The creature’s effect on Victor also plays a significant role in the development of Shelley’s commentary on rogue scientific advancement and human-induced isolationism. This idea is highlighted in the Children’s Literature Review: “The horrors unleashed by Frankenstein's actions turn his story into a cautionary tale...” (Children’s Literature Review). After the creature murders Elizabeth on her wedding night, Victor dedicates his life to finding and destroying his creation. Utilizing Victor’s proclamation, Shelley identifies the corrosive nature of revenge as the creature’s violent actions only cause Victor to respond with more violence and anger. At the end of the novel, it becomes apparent that Victor’s quest for revenge ultimately gives him nothing and only propels him further into despair: “Yet when she died! Nay, then I was not miserable. I had cast off all feeling, subdued all anguish, to riot in the excess of my despair. Evil thenceforth became my good. Urged thus far, I had no choice but to adapt my nature to an element which I had willingly chosen” (Shelley 231). Through his confession to Captain Walton, Victor reveals the toxic nature in which his life changed in response to the actions of his own creation. Victor openly admits to succumbing to evil and violence which is what ultimately leads him to die an unadmirable death, alone on a cargo ship in the middle of the arctic. In the end, the effect of the creature’s actions on Victor is more debilitating than the actions themselves as Victor, similar to the creature, is unable to move past his crippling loneliness until his death. Through the creature’s effect on Victor, Shelley adds the final dimension to her depiction of isolationism as a result of immoral scientific advancement. Here, Shelley spurs the reader to rethink their ideas of what the “pursuit of knowledge” really means and whether or not they are willing to face the potential consequences.
Throughout its entirety, Frankenstein exposes the harsh reality of alienation caused by inherent human prejudices via the creature’s thoughts, behavior, and impact on Victor’s sanity. Ultimately, Shelley encourages the reader to be aware of the potential implications of scientific advancements while simultaneously commentating on human superficiality and elitism. Drawing largely from her own experiences, Shelley carefully crafted the novel to express her own experience of loneliness and solitude. Explaining this in a letter to her husband, Shelley says “... I am alone in the world, have but the desire to wrap night and the obscurity of insignificance around me” (Carson and Carson). Shelley’s struggles with isolation contribute significantly to the realistic depiction of its debilitating effects in the novel. Furthermore, her personal integration allowed her to more accurately convey her criticism of human elitism and immoral scientific advancements. Overall, Shelley’s careful integration of her personal experiences enabled her to more effectively frighten her readers into aligning with her commentary on immoral scientific pursuits and innate human elitism. Still, the reader is left to make the final judgement on the events presented and must continue, abiding by their own values and morals, humanity's quest for the advancement of society.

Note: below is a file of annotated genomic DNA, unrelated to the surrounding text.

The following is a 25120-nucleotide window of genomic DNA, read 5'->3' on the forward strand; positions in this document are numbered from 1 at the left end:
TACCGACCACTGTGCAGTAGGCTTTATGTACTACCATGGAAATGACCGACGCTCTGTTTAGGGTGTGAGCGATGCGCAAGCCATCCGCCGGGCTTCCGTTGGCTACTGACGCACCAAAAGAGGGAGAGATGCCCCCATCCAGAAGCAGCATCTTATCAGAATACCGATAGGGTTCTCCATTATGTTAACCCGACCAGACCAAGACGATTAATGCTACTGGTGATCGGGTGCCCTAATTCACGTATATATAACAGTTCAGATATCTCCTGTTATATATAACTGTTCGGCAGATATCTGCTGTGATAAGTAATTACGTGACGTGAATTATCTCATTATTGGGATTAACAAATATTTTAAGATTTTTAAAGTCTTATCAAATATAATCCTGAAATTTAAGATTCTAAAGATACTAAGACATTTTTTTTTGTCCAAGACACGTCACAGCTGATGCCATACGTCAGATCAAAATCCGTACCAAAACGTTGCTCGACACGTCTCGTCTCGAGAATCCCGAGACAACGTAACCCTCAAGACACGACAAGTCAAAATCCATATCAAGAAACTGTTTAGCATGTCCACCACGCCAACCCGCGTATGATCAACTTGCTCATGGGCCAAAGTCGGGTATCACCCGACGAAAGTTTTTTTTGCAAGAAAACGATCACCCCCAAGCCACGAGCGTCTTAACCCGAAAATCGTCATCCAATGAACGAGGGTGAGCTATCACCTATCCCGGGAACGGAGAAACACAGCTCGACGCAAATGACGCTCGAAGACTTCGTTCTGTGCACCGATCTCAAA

Bomarito and Whitaker,"Frankenstein." Nineteenth-Century Literature Criticism, vol. 170, Gale, 2006. Gale Literature Resource Center, Web. Accessed 3 Jan. 2021.
CARSON, JAMES P., and James B. Carson. “Bringing the Author Forward: ‘Frankenstein’ Through Mary Shelley's Letters.” Criticism, vol. 30, no. 4, 1988, pp. 431–453. JSTOR, www.jstor.org/stable/23112085. Accessed 4 Jan. 2021
Children's Literature Review. Gale. Frankenstein. (n.d.) .link.gale.com/apps/doc/ H141000209/LitRC?u=colt56342&sid=LitRC&xid=c6740cef
Shelley, Mary Wollstonecraft. Frankenstein, Or, the Modern Prometheus. New American Library, 2000.
Shelley, Percy Bysshe. "On Frankenstein." Nineteenth-Century Literature Criticism, edited by Jay Parini, vol. 14, Gale, 1987. Gale Literature Resource Center, link.gale.com/apps/doc/H1420019691/LitRC?u=colt56342&sid=LitRC&xid=0bd7a1b4. Accessed 3 Jan. 2021. Originally published in The Athenaeum, no. 263, 10 Nov. 1832, p. 730